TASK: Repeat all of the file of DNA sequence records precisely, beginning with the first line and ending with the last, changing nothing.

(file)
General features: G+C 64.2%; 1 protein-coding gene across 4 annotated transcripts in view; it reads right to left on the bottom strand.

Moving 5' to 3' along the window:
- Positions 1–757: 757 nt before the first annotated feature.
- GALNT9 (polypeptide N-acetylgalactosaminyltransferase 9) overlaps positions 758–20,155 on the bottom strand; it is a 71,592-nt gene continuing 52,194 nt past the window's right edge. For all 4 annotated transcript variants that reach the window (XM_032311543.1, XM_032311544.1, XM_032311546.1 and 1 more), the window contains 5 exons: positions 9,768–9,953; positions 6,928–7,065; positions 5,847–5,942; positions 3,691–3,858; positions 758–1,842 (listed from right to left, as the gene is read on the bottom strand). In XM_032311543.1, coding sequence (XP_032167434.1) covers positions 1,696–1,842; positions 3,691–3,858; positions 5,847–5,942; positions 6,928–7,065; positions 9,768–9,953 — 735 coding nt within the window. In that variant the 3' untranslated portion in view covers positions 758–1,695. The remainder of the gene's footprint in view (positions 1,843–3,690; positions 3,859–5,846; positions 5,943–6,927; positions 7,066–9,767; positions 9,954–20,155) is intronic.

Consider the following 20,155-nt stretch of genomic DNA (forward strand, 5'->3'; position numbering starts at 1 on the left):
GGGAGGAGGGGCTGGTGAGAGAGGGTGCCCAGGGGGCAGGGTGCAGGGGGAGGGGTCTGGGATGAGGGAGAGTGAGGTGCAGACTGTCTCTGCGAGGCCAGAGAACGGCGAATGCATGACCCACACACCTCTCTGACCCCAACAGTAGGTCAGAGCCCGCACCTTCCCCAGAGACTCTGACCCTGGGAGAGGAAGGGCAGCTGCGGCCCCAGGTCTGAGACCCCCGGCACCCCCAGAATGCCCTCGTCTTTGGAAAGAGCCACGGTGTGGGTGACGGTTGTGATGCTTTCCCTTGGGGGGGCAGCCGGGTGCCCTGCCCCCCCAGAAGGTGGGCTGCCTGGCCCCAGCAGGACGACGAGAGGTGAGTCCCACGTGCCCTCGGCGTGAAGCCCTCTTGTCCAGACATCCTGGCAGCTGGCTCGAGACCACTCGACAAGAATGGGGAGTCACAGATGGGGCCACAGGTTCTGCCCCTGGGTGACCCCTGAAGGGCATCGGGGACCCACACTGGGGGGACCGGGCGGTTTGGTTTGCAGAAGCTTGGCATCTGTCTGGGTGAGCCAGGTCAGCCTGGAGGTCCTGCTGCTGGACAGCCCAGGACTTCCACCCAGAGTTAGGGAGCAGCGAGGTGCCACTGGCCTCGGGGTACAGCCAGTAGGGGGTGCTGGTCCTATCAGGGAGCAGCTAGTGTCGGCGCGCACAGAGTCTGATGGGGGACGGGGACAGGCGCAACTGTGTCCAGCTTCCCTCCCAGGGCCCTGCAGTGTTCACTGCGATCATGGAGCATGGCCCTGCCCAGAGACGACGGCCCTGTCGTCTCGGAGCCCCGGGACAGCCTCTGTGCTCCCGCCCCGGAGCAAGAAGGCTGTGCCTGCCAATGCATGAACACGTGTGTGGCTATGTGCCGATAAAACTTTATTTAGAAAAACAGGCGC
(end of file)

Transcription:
General features: G+C 64.2%; 1 protein-coding gene across 4 annotated transcripts in view; it reads right to left on the bottom strand.

Moving 5' to 3' along the window:
- Positions 1–757: 757 nt before the first annotated feature.
- GALNT9 (polypeptide N-acetylgalactosaminyltransferase 9) overlaps positions 758–20,155 on the bottom strand; it is a 71,592-nt gene continuing 52,194 nt past the window's right edge. For all 4 annotated transcript variants that reach the window (XM_032311543.1, XM_032311544.1, XM_032311546.1 and 1 more), the window contains 5 exons: positions 9,768–9,953; positions 6,928–7,065; positions 5,847–5,942; positions 3,691–3,858; positions 758–1,842 (listed from right to left, as the gene is read on the bottom strand). In XM_032311543.1, coding sequence (XP_032167434.1) covers positions 1,696–1,842; positions 3,691–3,858; positions 5,847–5,942; positions 6,928–7,065; positions 9,768–9,953 — 735 coding nt within the window. In that variant the 3' untranslated portion in view covers positions 758–1,695. The remainder of the gene's footprint in view (positions 1,843–3,690; positions 3,859–5,846; positions 5,943–6,927; positions 7,066–9,767; positions 9,954–20,155) is intronic.

Consider the following 20,155-nt stretch of genomic DNA (forward strand, 5'->3'; position numbering starts at 1 on the left):
GGGAGGAGGGGCTGGTGAGAGAGGGTGCCCAGGGGGCAGGGTGCAGGGGGAGGGGTCTGGGATGAGGGAGAGTGAGGTGCAGACTGTCTCTGCGAGGCCAGAGAACGGCGAATGCATGACCCACACACCTCTCTGACCCCAACAGTAGGTCAGAGCCCGCACCTTCCCCAGAGACTCTGACCCTGGGAGAGGAAGGGCAGCTGCGGCCCCAGGTCTGAGACCCCCGGCACCCCCAGAATGCCCTCGTCTTTGGAAAGAGCCACGGTGTGGGTGACGGTTGTGATGCTTTCCCTTGGGGGGGCAGCCGGGTGCCCTGCCCCCCCAGAAGGTGGGCTGCCTGGCCCCAGCAGGACGACGAGAGGTGAGTCCCACGTGCCCTCGGCGTGAAGCCCTCTTGTCCAGACATCCTGGCAGCTGGCTCGAGACCACTCGACAAGAATGGGGAGTCACAGATGGGGCCACAGGTTCTGCCCCTGGGTGACCCCTGAAGGGCATCGGGGACCCACACTGGGGGGACCGGGCGGTTTGGTTTGCAGAAGCTTGGCATCTGTCTGGGTGAGCCAGGTCAGCCTGGAGGTCCTGCTGCTGGACAGCCCAGGACTTCCACCCAGAGTTAGGGAGCAGCGAGGTGCCACTGGCCTCGGGGTACAGCCAGTAGGGGGTGCTGGTCCTATCAGGGAGCAGCTAGTGTCGGCGCGCACAGAGTCTGATGGGGGACGGGGACAGGCGCAACTGTGTCCAGCTTCCCTCCCAGGGCCCTGCAGTGTTCACTGCGATCATGGAGCATGGCCCTGCCCAGAGACGACGGCCCTGTCGTCTCGGAGCCCCGGGACAGCCTCTGTGCTCCCGCCCCGGAGCAAGAAGGCTGTGCCTGCCAATGCATGAACACGTGTGTGGCTATGTGCCGATAAAACTTTATTTAGAAAAACAGGCGC